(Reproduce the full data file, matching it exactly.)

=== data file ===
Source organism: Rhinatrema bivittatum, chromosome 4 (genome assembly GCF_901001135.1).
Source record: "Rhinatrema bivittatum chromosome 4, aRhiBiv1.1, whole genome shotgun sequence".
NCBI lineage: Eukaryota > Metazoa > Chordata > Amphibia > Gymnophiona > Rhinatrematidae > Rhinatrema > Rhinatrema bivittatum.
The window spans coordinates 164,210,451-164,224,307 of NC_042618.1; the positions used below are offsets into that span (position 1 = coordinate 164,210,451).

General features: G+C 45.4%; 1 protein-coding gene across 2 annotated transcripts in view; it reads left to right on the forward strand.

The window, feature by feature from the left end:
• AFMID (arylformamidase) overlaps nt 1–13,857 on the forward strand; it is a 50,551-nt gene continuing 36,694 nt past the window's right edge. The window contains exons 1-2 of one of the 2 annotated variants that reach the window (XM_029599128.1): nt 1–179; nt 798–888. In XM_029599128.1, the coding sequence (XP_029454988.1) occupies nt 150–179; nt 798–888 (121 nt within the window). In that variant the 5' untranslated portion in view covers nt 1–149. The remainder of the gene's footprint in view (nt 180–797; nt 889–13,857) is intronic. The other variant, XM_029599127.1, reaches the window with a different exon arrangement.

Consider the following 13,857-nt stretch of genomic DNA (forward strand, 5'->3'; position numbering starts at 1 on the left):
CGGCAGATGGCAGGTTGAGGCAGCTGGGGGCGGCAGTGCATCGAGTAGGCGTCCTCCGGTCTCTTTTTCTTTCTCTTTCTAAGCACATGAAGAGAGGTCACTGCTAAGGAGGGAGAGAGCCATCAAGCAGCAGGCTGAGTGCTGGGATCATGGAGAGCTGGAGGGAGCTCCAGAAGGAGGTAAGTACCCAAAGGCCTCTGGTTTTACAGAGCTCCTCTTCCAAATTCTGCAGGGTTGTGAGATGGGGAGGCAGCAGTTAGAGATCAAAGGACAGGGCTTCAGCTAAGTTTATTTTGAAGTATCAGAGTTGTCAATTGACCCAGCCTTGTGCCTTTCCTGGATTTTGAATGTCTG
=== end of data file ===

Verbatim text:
Source organism: Rhinatrema bivittatum, chromosome 4 (genome assembly GCF_901001135.1).
Source record: "Rhinatrema bivittatum chromosome 4, aRhiBiv1.1, whole genome shotgun sequence".
NCBI lineage: Eukaryota > Metazoa > Chordata > Amphibia > Gymnophiona > Rhinatrematidae > Rhinatrema > Rhinatrema bivittatum.
The window spans coordinates 164,210,451-164,224,307 of NC_042618.1; the positions used below are offsets into that span (position 1 = coordinate 164,210,451).

General features: G+C 45.4%; 1 protein-coding gene across 2 annotated transcripts in view; it reads left to right on the forward strand.

The window, feature by feature from the left end:
• AFMID (arylformamidase) overlaps nt 1–13,857 on the forward strand; it is a 50,551-nt gene continuing 36,694 nt past the window's right edge. The window contains exons 1-2 of one of the 2 annotated variants that reach the window (XM_029599128.1): nt 1–179; nt 798–888. In XM_029599128.1, the coding sequence (XP_029454988.1) occupies nt 150–179; nt 798–888 (121 nt within the window). In that variant the 5' untranslated portion in view covers nt 1–149. The remainder of the gene's footprint in view (nt 180–797; nt 889–13,857) is intronic. The other variant, XM_029599127.1, reaches the window with a different exon arrangement.

Consider the following 13,857-nt stretch of genomic DNA (forward strand, 5'->3'; position numbering starts at 1 on the left):
CGGCAGATGGCAGGTTGAGGCAGCTGGGGGCGGCAGTGCATCGAGTAGGCGTCCTCCGGTCTCTTTTTCTTTCTCTTTCTAAGCACATGAAGAGAGGTCACTGCTAAGGAGGGAGAGAGCCATCAAGCAGCAGGCTGAGTGCTGGGATCATGGAGAGCTGGAGGGAGCTCCAGAAGGAGGTAAGTACCCAAAGGCCTCTGGTTTTACAGAGCTCCTCTTCCAAATTCTGCAGGGTTGTGAGATGGGGAGGCAGCAGTTAGAGATCAAAGGACAGGGCTTCAGCTAAGTTTATTTTGAAGTATCAGAGTTGTCAATTGACCCAGCCTTGTGCCTTTCCTGGATTTTGAATGTCTG